The name ‘warthog’ comes from their large wart-like protuberances found on its face. Technically they are not warts, but rather they are made of bone and cartilage. The male (boar) has two pairs of these ‘warts’ and the female (sow) one pair.
Warthogs like to live in abandoned burrows that were dug out by other animals, such as aardvarks or porcupines. These burrows are used for a number of reasons, such as for sleeping, where they raise their young, and a safe place to escape from predators. In order to ensure their safety, and when protecting themselves from pursuing predators, they will slide into a burrow backwards, tail first, so that they can use their tusks to defend themselves against unwanted guests. When startled or threatened, warthogs can be surprisingly fast, running at speeds of up to 50 km per hour!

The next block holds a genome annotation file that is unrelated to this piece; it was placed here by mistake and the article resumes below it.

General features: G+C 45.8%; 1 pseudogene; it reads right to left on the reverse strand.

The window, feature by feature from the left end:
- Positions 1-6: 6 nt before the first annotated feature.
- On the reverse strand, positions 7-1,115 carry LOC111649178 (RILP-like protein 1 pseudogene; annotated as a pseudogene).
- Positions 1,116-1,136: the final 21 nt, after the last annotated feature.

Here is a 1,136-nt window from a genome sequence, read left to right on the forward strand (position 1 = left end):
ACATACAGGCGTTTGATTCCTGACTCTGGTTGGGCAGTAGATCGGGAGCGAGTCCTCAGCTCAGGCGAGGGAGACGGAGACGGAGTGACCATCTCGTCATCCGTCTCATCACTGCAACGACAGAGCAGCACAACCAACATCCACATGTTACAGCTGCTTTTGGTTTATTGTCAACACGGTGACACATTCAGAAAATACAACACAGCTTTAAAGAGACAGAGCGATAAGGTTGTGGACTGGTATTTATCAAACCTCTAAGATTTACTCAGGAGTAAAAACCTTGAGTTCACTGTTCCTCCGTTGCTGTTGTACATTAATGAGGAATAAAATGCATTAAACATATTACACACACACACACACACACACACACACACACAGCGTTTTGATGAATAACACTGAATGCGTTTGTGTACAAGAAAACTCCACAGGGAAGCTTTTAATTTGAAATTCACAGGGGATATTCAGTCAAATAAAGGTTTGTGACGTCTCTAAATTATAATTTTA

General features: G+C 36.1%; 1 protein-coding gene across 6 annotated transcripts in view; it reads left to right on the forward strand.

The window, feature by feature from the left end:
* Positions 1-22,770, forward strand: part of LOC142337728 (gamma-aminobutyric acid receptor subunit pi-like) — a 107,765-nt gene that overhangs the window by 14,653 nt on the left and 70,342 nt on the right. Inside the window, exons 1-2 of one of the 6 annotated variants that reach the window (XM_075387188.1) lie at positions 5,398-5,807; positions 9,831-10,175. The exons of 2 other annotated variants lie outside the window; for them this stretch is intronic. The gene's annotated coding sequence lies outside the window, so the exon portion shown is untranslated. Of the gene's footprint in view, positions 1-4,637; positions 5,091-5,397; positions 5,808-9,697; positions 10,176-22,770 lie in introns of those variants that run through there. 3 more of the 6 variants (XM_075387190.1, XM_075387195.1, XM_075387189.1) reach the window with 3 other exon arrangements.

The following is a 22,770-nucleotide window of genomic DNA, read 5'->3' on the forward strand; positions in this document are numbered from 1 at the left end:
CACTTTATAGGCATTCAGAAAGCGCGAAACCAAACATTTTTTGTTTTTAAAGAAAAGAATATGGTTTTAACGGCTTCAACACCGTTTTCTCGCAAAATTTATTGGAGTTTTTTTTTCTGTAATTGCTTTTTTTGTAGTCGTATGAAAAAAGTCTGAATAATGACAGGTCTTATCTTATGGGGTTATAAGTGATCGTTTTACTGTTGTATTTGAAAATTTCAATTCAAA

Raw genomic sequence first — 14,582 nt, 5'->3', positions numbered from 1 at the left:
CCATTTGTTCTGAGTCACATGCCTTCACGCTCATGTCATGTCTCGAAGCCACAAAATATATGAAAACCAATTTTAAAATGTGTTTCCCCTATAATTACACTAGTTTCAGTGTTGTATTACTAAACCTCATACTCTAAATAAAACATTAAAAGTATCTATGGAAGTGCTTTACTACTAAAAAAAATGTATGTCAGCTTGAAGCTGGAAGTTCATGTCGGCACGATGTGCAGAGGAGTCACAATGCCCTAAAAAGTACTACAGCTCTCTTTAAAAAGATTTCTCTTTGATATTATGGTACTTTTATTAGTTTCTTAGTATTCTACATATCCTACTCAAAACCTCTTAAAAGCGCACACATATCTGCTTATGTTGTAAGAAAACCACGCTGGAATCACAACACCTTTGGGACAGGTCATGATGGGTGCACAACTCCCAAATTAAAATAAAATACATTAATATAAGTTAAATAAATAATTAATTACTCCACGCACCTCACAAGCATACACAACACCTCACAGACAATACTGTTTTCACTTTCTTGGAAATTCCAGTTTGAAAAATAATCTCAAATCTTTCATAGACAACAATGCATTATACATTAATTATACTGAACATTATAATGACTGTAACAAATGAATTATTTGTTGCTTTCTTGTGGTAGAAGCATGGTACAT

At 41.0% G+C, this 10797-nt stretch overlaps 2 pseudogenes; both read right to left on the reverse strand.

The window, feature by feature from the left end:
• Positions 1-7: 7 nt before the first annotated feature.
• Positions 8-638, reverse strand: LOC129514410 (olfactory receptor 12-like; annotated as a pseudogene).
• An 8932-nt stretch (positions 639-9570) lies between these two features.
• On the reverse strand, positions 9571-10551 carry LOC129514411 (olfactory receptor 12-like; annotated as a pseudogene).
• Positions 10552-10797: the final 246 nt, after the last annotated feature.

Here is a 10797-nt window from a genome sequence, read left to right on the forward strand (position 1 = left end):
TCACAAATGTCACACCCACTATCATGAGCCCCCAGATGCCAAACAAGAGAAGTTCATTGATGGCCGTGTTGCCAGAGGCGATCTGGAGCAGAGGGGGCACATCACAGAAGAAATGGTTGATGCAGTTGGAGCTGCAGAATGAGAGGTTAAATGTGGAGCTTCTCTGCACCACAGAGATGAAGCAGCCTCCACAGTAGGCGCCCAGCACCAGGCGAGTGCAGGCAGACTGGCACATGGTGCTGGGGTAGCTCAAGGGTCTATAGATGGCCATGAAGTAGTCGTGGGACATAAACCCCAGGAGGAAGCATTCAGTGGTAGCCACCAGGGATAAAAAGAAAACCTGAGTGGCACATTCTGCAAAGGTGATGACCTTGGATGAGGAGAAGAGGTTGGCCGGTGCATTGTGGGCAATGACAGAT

Warthogs have specially-adapted protective pads on their wrists that allow them to ‘kneel’ down to feed. Thanks to their short necks and relativity long legs it is far easier for them to kneel while grazing than it would be for other grazers.Warthogs mainly eat grass or will dig for roots and bulbs when it’s dry. If they have the opportunity, they will scavenge on meat as they are omnivorous.
Warthogs have litters of two to four piglets however, their mortality rate is quite high due to predators.